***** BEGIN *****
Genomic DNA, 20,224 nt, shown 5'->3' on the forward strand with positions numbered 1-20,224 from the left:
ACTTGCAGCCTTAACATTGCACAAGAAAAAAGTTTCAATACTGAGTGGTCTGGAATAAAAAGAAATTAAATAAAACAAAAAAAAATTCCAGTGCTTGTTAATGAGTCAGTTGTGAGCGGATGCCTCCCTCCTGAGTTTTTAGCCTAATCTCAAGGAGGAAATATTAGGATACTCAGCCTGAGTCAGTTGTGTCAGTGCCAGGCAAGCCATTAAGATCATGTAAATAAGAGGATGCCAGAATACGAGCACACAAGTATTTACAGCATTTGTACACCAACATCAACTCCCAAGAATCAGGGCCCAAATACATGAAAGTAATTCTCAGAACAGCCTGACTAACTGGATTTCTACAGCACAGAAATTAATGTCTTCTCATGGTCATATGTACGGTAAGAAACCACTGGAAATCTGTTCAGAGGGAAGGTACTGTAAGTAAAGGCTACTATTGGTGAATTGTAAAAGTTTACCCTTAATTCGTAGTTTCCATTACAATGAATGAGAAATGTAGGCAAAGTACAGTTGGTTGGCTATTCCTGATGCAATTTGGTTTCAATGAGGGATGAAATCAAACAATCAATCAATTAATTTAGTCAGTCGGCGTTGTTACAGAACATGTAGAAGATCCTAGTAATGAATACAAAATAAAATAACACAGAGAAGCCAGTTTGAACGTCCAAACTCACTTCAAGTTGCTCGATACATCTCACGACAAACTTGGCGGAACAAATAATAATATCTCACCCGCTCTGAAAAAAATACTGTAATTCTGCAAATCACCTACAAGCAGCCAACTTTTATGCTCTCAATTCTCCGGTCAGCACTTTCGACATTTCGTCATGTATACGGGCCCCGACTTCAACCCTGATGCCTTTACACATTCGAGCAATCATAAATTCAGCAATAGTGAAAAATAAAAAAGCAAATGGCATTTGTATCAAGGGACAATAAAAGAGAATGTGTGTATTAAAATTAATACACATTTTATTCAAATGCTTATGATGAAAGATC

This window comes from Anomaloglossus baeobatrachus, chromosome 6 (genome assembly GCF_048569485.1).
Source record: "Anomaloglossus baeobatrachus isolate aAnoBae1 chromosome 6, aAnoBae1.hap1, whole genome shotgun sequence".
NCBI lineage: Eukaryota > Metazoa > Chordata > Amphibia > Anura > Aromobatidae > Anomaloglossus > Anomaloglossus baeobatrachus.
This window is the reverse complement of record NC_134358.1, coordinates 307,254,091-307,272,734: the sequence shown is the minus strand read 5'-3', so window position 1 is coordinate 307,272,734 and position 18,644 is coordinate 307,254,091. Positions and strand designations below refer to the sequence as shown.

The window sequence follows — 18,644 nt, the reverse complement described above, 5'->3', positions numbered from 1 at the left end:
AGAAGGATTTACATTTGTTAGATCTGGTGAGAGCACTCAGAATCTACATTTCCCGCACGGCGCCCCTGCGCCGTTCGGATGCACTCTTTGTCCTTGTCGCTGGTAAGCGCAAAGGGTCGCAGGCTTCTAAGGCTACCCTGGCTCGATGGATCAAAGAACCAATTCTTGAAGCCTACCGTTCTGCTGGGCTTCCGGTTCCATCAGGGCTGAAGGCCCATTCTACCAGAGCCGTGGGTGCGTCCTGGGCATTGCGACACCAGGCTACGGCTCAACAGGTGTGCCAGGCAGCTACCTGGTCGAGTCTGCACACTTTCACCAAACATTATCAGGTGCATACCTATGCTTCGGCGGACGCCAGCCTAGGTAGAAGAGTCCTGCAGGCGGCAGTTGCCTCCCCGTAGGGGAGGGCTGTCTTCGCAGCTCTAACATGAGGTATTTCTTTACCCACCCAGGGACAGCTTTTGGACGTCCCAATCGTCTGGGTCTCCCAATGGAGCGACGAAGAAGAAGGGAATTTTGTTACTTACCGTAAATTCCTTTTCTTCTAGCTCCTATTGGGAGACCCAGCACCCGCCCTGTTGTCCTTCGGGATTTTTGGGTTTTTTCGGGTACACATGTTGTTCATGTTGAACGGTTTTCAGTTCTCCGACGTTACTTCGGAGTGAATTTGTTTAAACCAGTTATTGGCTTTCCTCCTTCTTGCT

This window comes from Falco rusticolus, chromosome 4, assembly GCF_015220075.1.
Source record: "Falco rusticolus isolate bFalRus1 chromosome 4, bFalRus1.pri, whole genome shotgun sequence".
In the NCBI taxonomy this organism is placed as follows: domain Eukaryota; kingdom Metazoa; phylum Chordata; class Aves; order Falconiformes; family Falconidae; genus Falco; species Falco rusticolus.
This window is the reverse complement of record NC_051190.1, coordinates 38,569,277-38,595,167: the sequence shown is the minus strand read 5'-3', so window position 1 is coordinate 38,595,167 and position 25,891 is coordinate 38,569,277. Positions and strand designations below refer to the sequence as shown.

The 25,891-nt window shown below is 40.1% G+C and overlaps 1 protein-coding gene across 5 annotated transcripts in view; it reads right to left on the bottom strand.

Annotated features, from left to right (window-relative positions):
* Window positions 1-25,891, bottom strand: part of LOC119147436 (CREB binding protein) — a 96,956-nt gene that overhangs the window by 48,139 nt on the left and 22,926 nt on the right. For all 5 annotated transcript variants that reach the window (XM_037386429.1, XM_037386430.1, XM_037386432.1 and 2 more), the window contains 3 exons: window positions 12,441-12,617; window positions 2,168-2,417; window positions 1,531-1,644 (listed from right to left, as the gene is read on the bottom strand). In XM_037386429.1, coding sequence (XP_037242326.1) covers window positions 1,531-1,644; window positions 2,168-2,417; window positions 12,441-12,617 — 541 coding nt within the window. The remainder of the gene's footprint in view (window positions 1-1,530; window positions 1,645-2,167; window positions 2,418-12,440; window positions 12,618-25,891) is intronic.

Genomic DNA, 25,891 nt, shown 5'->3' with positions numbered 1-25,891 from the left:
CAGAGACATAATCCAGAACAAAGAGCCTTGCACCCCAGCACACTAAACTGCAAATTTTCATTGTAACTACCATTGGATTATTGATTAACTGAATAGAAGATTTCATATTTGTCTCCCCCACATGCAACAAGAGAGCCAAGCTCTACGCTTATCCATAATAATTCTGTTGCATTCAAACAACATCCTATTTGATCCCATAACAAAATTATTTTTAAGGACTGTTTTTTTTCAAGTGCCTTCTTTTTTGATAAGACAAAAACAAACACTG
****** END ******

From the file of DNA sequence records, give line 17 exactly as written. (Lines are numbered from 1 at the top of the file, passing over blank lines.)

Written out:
CAGAGACATAATCCAGAACAAAGAGCCTTGCACCCCAGCACACTAAACTGCAAATTTTCATTGTAACTACCATTGGATTATTGATTAACTGAATAGAAGATTTCATATTTGTCTCCCCCACATGCAACAAGAGAGCCAAGCTCTACGCTTATCCATAATAATTCTGTTGCATTCAAACAACATCCTATTTGATCCCATAACAAAATTATTTTTAAGGACTGTTTTTTTTCAAGTGCCTTCTTTTTTGATAAGACAAAAACAAACACTG